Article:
“You’re gonna love Key West!” is what everyone told us. Naturally slightly cynical by nature, we thought that perhaps we wouldn’t love Key West, if everyone kept telling us how much we would…

IMG_0082We arrived on Friday night, and were meeting a friend of a friend of a friend – it’s always a huge benefit to have someone local to show you around, especially in such a tourist-trap as Key West. We met at the Hogfish Bar and Grille, a locals’ place on a working waterfront of Stock Island, and a few minutes later had met the owner of the place, had heaps of delicious food in front of us, had been offered a place to stay in Key West, a place to stay in Colorado, and were discussing the embargo on Cuba… it was a first-class first impression!


Key West is the (almost) furthest south point of the 48 states. (I say almost because there is a private island that is further South, but there wasn’t any hope of us being able to visit there… at least not on this trip). It is actually closer to Havana than Miami, with many monuments proclaiming “90 miles to Cuba”. A beautiful drive down from the mainland connects the Florida Keys, by what used to be railroad, and is now an impressive engineering feat of hundreds of miles of bridges and highways stitching together dozens of islands as you drive further and further out into the ocean.

The sea is shallow, warm and boasts beautiful sealife. The island itself is nothing particularly remarkable except its southerly claim – it has everything you would expect from a tourist spot: bars, a couple of beaches, boutiques and botanical gardens.


Funnily enough, the monument to the furthest south point in the 48 states is not even on the furthest south point of the island… but still the tourists line up for their photo, fresh off the cruise ships from the Bahamas or the East Coast of the USA. And then of course you have the proud ‘southernmost house’, the ‘southernmost bar’, ‘southernmost grocery store’… and the more unusual ‘southernmost hockey club’…

_MG_4821In some ways we came at the wrong time of year. Louise played two gigs at the Smokin’ Tuna Saloon – highly recommended place with amazing food, great fun staff, and great music! [website] But even for a long weekend celebrating Memorial Day, they were quiet evenings. The “snow birds”, as they are referred to, spend their winters in Florida, and when it gets hot they make their way up North. Many of the bar staff that we met were also preparing to leave for the off-season, and told us that their busiest season is October to February. But still, the average number of daily tourists is 25,000… as much as the population of Key West itself!

So we were glad to be in town on a quieter week, and thankfully, we didn’t have to pay the extortionate hotel rates – they are as expensive as rooms in downtown New York City. We stayed at a friend’s boat yard, which allowed us to see the “real” Key West – the people who work on the coast; border patrol, fishermen, boat builders.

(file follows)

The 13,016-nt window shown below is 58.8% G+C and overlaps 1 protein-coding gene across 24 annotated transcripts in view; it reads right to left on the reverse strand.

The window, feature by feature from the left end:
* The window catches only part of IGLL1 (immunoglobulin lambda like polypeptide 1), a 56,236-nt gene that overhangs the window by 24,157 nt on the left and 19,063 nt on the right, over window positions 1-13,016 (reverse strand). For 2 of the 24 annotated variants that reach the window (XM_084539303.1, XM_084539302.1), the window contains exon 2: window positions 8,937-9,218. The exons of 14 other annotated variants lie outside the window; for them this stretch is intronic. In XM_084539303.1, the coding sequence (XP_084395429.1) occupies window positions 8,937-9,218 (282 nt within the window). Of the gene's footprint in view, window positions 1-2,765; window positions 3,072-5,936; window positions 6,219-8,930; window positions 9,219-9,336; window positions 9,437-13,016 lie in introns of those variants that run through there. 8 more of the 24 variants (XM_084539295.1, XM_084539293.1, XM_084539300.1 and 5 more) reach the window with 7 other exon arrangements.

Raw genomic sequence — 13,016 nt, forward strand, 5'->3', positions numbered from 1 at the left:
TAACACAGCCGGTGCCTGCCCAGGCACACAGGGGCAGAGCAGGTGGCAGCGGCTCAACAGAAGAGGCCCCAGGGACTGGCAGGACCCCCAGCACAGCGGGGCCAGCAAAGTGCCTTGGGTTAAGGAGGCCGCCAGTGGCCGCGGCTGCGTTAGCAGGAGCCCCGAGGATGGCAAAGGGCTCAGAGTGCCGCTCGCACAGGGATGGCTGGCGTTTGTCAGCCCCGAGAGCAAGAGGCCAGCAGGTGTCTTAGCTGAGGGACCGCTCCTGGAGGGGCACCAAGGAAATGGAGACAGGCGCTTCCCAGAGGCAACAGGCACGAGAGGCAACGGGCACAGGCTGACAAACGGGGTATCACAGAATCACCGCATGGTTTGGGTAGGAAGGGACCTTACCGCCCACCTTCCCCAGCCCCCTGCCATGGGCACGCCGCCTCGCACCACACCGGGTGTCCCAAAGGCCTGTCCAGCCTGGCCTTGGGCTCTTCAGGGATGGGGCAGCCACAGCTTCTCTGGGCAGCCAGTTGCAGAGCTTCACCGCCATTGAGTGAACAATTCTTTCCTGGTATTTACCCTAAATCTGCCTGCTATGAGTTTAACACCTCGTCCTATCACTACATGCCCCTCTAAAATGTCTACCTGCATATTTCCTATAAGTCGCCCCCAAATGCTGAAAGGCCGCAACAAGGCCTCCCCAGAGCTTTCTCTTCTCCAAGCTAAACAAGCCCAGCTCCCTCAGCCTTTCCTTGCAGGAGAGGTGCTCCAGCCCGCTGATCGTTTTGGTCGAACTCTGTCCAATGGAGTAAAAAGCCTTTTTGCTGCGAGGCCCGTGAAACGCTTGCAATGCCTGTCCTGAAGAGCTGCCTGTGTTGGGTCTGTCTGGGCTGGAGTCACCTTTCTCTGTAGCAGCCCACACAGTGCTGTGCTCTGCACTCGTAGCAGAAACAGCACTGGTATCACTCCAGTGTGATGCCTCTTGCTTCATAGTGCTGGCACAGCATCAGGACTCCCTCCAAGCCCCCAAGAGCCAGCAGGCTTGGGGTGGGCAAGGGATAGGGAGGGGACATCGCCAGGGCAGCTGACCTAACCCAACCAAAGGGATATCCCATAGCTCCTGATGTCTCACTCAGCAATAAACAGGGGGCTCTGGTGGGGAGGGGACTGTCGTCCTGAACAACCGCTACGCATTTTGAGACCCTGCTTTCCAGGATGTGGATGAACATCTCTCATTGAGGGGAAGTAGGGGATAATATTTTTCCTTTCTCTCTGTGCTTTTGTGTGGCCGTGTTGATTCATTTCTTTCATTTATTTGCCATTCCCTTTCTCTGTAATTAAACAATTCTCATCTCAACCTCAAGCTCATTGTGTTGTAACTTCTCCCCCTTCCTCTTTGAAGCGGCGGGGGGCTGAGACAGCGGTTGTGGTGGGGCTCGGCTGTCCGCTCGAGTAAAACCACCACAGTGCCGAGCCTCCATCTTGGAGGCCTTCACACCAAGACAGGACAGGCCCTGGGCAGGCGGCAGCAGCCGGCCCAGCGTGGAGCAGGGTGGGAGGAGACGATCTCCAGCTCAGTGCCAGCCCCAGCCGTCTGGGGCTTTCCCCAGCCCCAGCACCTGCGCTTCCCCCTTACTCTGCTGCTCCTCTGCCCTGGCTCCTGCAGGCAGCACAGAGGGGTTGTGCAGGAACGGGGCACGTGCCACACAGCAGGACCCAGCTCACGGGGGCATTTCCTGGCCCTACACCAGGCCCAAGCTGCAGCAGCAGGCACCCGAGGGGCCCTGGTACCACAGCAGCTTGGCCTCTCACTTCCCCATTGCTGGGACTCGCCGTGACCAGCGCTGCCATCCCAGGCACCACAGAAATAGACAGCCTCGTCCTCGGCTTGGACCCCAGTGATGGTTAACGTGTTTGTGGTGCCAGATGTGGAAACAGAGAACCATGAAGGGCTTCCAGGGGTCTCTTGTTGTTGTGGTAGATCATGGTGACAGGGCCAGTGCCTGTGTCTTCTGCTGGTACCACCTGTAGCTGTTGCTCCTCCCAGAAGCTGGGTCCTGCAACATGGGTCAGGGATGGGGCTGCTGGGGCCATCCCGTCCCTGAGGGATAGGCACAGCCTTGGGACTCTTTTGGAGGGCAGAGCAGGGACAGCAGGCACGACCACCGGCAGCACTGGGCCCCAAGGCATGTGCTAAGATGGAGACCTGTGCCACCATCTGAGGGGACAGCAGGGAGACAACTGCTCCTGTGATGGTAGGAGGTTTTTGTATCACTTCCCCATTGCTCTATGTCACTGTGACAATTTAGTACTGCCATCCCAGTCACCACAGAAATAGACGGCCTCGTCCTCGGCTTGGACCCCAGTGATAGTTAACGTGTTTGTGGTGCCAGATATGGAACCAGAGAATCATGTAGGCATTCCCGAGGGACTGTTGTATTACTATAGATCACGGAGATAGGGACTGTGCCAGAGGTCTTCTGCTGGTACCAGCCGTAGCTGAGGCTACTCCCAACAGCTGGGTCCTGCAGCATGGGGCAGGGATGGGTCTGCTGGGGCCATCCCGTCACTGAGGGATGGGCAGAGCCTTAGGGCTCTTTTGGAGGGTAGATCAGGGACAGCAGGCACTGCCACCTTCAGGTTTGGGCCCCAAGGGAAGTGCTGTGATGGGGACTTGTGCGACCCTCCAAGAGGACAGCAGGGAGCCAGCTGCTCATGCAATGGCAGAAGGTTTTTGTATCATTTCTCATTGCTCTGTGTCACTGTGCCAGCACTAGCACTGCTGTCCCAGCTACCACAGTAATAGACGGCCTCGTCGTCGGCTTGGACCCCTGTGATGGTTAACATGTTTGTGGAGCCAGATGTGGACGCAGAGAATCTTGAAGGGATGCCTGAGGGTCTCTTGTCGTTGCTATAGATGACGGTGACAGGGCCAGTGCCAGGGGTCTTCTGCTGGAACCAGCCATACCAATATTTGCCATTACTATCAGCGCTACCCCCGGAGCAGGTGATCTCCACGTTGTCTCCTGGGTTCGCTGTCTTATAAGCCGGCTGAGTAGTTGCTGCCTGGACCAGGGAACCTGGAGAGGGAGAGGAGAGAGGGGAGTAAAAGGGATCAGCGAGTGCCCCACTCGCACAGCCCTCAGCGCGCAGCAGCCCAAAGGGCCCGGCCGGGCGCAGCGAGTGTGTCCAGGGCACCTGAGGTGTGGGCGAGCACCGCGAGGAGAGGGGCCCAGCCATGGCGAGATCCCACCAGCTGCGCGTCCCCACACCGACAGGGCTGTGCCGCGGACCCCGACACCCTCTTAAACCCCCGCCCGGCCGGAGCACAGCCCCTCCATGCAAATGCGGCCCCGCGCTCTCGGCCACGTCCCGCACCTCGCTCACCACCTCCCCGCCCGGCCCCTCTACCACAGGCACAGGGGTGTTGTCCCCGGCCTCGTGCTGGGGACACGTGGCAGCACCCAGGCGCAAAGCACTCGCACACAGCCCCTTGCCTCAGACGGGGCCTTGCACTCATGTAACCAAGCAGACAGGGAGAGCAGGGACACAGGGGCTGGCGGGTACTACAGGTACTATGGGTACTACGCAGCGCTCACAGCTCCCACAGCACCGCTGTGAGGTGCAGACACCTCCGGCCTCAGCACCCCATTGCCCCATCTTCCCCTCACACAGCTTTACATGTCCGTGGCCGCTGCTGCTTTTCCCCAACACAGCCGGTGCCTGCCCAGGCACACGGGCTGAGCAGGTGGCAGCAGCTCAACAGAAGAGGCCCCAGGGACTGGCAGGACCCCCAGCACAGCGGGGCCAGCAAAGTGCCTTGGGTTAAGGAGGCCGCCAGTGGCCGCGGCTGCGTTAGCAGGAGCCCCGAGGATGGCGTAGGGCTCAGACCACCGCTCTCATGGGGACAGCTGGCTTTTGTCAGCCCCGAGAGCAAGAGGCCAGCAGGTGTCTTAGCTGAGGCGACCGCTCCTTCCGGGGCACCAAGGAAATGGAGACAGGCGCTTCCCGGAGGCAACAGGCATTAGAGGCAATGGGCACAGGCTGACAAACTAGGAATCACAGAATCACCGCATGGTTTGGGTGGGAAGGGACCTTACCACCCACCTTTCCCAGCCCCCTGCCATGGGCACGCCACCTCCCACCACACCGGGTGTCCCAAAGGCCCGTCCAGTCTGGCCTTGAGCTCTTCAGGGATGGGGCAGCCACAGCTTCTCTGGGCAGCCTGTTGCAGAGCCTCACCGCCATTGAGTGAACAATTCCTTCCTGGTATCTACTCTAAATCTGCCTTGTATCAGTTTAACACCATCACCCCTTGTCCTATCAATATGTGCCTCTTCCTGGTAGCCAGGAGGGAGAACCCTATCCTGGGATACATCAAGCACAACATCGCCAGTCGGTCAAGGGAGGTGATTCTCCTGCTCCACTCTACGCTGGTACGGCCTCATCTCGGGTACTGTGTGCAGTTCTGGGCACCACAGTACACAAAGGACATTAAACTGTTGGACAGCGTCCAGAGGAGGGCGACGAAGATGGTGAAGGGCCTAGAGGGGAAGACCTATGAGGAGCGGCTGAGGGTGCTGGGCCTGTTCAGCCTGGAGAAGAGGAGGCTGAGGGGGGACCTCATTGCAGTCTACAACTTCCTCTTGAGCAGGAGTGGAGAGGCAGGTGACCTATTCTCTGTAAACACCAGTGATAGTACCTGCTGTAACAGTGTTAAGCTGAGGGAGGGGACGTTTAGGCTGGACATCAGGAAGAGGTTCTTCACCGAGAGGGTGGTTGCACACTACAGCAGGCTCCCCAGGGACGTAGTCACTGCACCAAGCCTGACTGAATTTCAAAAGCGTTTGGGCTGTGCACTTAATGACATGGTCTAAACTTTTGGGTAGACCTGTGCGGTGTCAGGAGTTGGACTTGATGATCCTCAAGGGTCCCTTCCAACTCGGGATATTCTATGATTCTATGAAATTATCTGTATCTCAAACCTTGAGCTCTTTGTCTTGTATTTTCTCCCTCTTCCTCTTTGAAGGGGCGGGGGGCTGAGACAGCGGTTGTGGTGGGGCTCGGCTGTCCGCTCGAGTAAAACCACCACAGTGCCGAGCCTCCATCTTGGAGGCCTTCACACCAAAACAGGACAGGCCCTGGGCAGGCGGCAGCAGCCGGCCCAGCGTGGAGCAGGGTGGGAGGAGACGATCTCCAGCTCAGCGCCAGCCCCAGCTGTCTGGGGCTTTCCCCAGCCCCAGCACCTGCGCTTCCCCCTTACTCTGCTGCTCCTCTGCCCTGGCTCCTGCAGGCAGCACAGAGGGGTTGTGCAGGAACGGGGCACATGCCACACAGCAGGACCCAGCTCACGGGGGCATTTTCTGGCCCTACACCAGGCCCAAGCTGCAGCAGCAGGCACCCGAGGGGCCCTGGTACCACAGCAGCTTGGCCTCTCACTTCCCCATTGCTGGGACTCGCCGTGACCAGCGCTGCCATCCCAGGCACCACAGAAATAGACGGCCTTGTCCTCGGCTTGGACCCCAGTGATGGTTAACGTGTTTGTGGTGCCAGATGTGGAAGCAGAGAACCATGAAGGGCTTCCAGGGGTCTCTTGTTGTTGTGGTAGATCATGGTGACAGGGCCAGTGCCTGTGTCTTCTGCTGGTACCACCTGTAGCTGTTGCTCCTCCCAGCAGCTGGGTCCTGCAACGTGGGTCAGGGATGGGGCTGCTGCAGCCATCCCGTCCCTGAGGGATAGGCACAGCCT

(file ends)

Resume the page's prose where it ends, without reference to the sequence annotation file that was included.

Before we left, we had our introduction to the world of the Laundromat. A stark contrast to the tourist world just minutes away, we were joined by Spanish and French speaking immigrants, who were getting pushy over who was next in line to the few machines that actually worked.

IMG_0080And then our farewell lunch was at the place where we had been so wonderfully welcomed – the Hogfish – where we toasted Key West’s working waterfront by ordering the workman’s lunch: Meatloaf, Mash and Gravy.

So again, we are on our way… and the only way from Key West is North!

Heading West

It’s the first of May. And we are officially starting our trip, from the Easternmost point in the United States. Since we have come from the “Orient”, or the East, in Hong Kong, it seemed perfect for us to start on the East of the United States.

This morning, in Lubec, Maine, we were the first people in the country to see the sun rise. It was stunning.

Lighthouse at Quoddy Head State park

When we woke up this morning, it was 1 degree outside! Our sleeping bags are definitely earning their keep. We’re pretty sure that we’ll be missing this brisk weather when we’re sweating in the Arizona desert; but it has made the start of this trip a little chillier than expected.

(The British influence is coming out as I feel the need to report on the weather!)

We have already spent a couple of nights camped out in the Defender. We’ve heard of people who have lived out of their cars for years at a time… and we’re definitely not pros yet! We’re still trying to figure out what should go where, on the roof, in the back, or under the seas to make sure that the most frequently accessed stuff is easy to get our hands on. Luckily we have had ideal conditions without rain or wind making things too interesting; but it’s an difficult task trying to get water and power and food and light all going before the sun goes down.

Famous Maine Lobsters

From Maine, we will head down to Boston, Rhode Island and then Connecticut. We have already driven through some beautiful scenery in Vermont, New Hampshire, Massachusetts, New York and New Jersey, so our list of visited states is off to a good start.

We’re beginning to see some of the diversity and extremes of this country. There’s still snow on the ground in some higher hills, while it’s grilling and sunbathing weather further South. From the wide, industrialised highways to the narrow dirt tracks on the edge of the country, our Land Rover is taking us to this nation’s four corners.

From East, now we’re on our way South. We really don’t know what to expect… sitting watching the beautiful sunrise, we’re dreaming of the months ahead. Louise already has some opportunities to play music in NYC and    further south. We’re dreaming up some creative projects, but lets see where the road take us…